Personal life

When Shepard first arrived in New York, he roomed with Charlie Mingus Jr., a friend from his high school days and the son of jazz musician Charles Mingus. Then he lived with actress Joyce Aaron. From 1969 to 1984, he was married to actress O-Lan Jones, with whom he has one son, Jesse Mojo Shepard (born 1970). In 1970-71, Shepard was involved in an extramarital affair with Patti Smith, who remained unaware of Shepard's identity as a multiple Obie Award-winning playwright until it was finally divulged to her by Jackie Curtis. According to Smith, "Me and his wife still even liked each other. I mean, it wasn't like committing adultery in the suburbs or something." Shepard met Academy-Award-winning actress Jessica Lange on the set of the film Frances, in which they were both acting. He moved in with her in 1983, and they were together for nearly 30 years; they separated in 2010.[10] They have two children, Hannah Jane (born 1985) and Samuel Walker Shepard (born 1987). In 2003, Jesse Shepard wrote a book of short stories that was published in San Francisco, and his father appeared together with him at a reading to introduce the book.[11][12][13]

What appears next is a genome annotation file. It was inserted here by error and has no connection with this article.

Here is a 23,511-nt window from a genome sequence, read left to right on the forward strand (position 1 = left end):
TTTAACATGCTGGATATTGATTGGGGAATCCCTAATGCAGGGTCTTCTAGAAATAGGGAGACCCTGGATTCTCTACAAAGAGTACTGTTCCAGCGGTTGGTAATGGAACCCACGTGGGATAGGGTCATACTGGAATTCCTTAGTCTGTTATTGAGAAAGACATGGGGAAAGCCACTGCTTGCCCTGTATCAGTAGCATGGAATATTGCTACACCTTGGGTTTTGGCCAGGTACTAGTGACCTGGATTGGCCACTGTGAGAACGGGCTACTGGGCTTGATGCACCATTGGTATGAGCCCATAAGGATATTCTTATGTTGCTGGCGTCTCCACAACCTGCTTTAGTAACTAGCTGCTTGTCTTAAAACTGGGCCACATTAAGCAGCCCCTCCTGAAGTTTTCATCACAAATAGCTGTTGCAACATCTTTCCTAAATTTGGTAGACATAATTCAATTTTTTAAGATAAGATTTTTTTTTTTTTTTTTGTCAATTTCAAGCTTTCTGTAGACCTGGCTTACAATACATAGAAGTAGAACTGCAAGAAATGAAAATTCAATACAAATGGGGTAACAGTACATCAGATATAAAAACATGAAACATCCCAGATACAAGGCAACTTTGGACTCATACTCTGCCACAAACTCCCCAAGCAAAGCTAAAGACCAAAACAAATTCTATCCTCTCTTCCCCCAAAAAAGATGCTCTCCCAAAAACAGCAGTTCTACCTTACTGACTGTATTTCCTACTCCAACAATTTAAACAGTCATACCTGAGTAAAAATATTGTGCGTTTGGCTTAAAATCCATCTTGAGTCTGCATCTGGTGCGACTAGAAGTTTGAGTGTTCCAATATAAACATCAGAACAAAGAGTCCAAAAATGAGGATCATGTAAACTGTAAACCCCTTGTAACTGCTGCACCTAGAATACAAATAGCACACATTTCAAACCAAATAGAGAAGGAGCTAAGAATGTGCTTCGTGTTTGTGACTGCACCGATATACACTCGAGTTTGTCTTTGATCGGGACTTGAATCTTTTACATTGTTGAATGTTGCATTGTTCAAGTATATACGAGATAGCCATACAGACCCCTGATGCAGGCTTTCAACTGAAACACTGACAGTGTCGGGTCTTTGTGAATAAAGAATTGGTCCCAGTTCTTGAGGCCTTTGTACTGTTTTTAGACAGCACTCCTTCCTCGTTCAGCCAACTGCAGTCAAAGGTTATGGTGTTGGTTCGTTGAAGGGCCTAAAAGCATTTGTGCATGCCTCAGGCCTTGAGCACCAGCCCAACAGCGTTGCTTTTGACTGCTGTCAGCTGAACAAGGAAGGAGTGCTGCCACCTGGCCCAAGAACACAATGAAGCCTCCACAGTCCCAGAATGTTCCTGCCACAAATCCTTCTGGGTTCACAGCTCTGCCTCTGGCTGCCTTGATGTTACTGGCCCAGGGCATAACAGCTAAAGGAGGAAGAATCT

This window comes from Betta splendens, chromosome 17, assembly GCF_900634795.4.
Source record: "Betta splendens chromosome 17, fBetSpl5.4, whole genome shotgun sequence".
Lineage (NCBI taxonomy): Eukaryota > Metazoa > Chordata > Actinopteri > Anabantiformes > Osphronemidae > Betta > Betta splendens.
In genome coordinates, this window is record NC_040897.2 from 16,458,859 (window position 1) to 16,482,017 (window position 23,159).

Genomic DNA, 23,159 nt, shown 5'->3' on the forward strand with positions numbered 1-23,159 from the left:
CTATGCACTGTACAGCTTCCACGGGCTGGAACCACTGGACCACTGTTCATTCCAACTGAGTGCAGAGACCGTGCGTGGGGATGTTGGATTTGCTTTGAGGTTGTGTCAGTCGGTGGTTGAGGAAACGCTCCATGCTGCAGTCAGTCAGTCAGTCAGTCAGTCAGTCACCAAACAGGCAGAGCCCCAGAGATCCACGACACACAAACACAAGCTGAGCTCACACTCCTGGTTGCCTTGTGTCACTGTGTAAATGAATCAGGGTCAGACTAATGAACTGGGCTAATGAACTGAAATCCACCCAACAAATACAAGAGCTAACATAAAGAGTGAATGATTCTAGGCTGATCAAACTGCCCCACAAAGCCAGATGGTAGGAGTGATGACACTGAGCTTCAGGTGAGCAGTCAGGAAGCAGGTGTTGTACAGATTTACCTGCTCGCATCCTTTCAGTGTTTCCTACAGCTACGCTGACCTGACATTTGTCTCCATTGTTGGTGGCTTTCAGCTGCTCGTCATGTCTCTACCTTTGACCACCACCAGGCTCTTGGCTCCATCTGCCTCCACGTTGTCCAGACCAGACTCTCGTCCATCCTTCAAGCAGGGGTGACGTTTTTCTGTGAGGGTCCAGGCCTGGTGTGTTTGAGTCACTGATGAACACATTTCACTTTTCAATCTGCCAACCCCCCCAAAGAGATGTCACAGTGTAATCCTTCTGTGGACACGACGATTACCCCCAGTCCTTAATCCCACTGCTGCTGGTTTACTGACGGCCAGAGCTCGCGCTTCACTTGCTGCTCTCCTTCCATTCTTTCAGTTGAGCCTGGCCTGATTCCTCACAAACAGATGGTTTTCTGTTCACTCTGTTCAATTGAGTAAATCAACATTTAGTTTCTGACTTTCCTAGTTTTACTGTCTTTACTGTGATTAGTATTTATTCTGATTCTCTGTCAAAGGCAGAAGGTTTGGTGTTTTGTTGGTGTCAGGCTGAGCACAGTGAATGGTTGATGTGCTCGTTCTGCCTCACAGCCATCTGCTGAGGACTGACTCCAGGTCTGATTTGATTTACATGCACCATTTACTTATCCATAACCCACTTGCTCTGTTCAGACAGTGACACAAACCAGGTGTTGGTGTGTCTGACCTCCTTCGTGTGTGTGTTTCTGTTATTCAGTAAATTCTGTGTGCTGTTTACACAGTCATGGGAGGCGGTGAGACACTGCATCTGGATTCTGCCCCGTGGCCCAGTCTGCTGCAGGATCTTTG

Shepard played the legendary test pilot Chuck Yeager in The Right Stuff, and despite having a longstanding aversion to flying, he allowed the real Chuck Yeager to take him up in a jet plane in 1982, when preparing for the role.[14][15] Shepard described his flying phobia as a source for a character in his 1966 play, Icarus's Mother.[16] He went through an airliner crash in the film Voyager (1991), and according to one account,[17] he vowed never to fly again after a very rocky trip on an airliner coming back from Mexico in the 1960s.

In the early morning hours of January 3, 2009, Shepard was arrested and charged with speeding and drunken driving in Normal, Illinois.[18] He pleaded guilty to both charges on February 11, 2009 and was sentenced to 24 months probation, alcohol education classes, and 100 hours of community service.[19]

On May 25, 2015 Shepard was arrested in Santa Fe, New Mexico for aggravated drunk driving.[20]

His 50-year friendship with Johnny Dark was the subject of the 2013 documentary, Shepard & Dark, by Treva Wurmfeld.[21] A collection of Shepard and Dark's correspondence, Two Prospectors (ISBN 978-0-292-73582-8), was also published that year.


The Sam Shepard papers at the Wittliff collections of Southwestern Writers, Texas State University, were donated by the author and comprise some 26 boxes of material.[22] The University of Texas Libraries purchased a separate collection of his papers in 2006.[23]


  • 1973: Hawk Moon, PAJ Books; ISBN 0-933826-23-0
  • 1983: Motel Chronicles, City Lights; ISBN 0-87286-143-0
  • 1984: Seven Plays, Dial Press, 368 pages; ISBN 0-553-34611-3